7. Corporate entities are comfortable operating in multiple jurisdictions
8. Corporate entities want to diversify operations to preserve stable earnings as well as offering segmental market focal advantages
The leaders in this process are likely to be:
1. Investment bankers, eg. Rand Merchant Bank, Macquarie Bank, Elders
2. Resource-retailers, eg. Wesfarmers, Woolworths looking for vertical integration
3. Some more wealthy and commrcially astute farmers
4. Existing listed agricuktural companies, eg. Australian Agricultural Co (ASX.AAC), Australian Wheat Board (ASX.AWB), etc.
Its actually interesting to see how events transpire because currently farmers are being squeezed by rising costs, stronger currencies, low prices, and even droughts in some markets. This is why I think we are starting to see take overs of agricultural assets, eg. Namoi Cotton in Australia. Who is next? Dont forget the baby boomers sitting on productive (but small) farms are likely to be considering selling off in preparation for retirement. They will be looking at the relatively high prices for land and saying its too hard, my kids are not interested in farming, its time to sell-up and move to the coast and retire on a waterfront. Farmers looking to expand their interests will be in acquisition mode. Other targets are likely to be farmers reeling from drought, low prices or hedge contracts that went wrong. This is all fertile ground for the investment banker.
So looking at the NZ dollar....we need to consider:
1. Central banks need to control inflation
2. Loss of competitiveness of a strong NZD
3. Weakness of NZD due to a subdued global economy (USD)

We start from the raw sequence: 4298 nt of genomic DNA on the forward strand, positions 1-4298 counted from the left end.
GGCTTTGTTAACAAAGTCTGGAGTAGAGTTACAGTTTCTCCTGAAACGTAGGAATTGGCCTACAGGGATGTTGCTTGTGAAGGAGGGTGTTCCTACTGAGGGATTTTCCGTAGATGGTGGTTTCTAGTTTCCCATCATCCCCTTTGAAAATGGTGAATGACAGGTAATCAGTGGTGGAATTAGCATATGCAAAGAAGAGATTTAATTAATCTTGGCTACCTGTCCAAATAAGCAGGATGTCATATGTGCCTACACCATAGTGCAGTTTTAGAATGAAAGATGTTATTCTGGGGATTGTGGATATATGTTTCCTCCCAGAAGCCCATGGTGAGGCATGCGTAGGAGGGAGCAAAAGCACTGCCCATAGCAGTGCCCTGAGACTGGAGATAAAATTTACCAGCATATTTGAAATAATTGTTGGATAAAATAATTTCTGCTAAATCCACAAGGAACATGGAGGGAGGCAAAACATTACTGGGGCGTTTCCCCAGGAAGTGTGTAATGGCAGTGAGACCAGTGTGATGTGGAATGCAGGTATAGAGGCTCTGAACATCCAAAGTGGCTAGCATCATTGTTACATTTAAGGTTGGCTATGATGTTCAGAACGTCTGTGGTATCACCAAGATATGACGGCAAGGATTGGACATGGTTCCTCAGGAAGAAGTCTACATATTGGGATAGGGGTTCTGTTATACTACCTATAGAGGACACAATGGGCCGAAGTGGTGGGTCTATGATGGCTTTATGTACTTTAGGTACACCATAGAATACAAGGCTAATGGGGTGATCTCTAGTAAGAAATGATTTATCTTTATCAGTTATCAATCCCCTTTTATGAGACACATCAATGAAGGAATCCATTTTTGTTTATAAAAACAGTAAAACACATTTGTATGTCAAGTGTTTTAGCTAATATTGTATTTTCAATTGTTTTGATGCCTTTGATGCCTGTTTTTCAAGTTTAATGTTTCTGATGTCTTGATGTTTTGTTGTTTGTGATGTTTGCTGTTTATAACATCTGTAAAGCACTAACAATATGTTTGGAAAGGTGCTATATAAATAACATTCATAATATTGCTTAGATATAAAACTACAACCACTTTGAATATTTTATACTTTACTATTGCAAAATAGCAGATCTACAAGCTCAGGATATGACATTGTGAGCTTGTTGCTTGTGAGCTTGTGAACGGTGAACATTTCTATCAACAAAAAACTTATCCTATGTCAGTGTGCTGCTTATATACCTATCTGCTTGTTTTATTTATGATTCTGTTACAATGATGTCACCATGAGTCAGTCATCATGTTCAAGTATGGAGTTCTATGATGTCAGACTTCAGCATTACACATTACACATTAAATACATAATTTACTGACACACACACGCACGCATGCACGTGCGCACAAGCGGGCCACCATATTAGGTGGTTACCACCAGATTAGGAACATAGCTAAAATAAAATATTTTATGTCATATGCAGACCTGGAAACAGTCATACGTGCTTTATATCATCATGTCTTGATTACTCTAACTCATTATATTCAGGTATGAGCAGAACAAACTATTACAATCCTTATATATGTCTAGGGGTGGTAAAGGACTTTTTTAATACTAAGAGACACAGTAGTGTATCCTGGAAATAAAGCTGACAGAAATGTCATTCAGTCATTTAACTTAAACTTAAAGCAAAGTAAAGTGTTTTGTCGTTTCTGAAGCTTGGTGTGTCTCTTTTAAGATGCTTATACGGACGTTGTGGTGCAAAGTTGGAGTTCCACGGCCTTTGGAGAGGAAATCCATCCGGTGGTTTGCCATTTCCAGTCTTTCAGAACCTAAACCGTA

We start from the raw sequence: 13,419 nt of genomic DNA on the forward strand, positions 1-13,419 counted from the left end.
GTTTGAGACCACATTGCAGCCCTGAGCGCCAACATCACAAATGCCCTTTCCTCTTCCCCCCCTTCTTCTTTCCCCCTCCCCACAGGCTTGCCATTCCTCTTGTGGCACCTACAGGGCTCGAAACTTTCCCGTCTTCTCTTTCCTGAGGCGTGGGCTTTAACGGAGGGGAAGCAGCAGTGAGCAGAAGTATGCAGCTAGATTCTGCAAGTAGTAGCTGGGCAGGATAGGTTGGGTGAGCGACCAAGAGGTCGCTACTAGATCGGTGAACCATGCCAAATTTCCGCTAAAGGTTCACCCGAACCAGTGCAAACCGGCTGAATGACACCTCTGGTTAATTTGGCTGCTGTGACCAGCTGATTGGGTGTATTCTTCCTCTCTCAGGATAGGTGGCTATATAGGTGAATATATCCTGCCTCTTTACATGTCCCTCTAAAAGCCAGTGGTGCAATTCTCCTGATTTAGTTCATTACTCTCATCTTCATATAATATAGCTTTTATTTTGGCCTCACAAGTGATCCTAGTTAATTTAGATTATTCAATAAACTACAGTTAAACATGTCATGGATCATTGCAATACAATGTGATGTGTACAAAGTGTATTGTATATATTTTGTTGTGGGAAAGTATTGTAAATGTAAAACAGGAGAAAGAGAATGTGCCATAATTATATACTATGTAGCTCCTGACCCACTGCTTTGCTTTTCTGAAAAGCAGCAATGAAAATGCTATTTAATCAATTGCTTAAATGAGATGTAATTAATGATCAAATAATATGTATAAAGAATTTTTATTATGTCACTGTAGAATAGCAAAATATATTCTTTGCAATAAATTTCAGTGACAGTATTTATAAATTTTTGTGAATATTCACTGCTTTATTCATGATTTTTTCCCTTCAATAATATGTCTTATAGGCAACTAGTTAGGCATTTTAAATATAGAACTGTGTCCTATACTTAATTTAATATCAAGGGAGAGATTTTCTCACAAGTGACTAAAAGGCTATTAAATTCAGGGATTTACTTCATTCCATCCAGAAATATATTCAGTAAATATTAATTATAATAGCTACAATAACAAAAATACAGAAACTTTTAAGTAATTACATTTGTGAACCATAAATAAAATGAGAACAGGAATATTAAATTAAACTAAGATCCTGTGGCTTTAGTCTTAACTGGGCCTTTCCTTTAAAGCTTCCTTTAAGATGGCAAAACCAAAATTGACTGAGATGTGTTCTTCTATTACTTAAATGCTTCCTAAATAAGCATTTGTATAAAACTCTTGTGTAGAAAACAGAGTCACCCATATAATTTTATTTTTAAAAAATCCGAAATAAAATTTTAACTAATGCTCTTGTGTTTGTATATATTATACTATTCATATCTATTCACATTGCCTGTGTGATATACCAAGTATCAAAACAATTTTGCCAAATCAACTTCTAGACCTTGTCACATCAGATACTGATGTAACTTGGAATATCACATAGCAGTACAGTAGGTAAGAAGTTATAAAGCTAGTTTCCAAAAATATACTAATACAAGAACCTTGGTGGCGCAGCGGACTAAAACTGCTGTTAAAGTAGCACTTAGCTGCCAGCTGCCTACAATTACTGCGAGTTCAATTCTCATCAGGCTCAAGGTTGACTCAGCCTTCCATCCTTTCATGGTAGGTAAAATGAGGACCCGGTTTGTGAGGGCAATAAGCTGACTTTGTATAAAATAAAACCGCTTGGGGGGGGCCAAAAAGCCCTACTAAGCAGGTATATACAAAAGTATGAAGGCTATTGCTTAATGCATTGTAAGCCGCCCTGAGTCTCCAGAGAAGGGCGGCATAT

4. The seeming intent of the Fed to push for lower interest rates - forcing the hand of the European Central Bank (ECB) to follow suit, or again sustaining the unhealthy US economy
5. Weakness of the NZD if the Japanese carry trade unwinds
I dont see the Reserve Bank of NZ increasing rates at this time....I see it holding current rates. If the ECB follows the Fed, and there is another cycle of easing rates, the NZ will remain strong, undermining any need for a rate rise and the NZD will anyway be supported by stronger exports. If the ECB doesnt follow the Fed, and the Fed waits (as I expect), then we can expect the status quo (thats short term trading conditions...you needing to sell into rallies). Eventually of course inflaiton will unwind the carry trade.
- Andrew Sheldon www.sheldonthinks.com
You can view foreclosed properties listed for as little as $US10,000 in Japan thanks to depopulation and a culture that is geared towards working for the state. I bought foreclosed properties in Japan and now I reveal all in our expanded 350+page report. The information you need to know, strategies to apply, where to get help, and the tools to use. We even help you avoid the tsunami and nuclear risks since I was a geologist/mining finance analyst in a past life. Check out the "feedback" in our blog for stories of success by customers of our previous reports.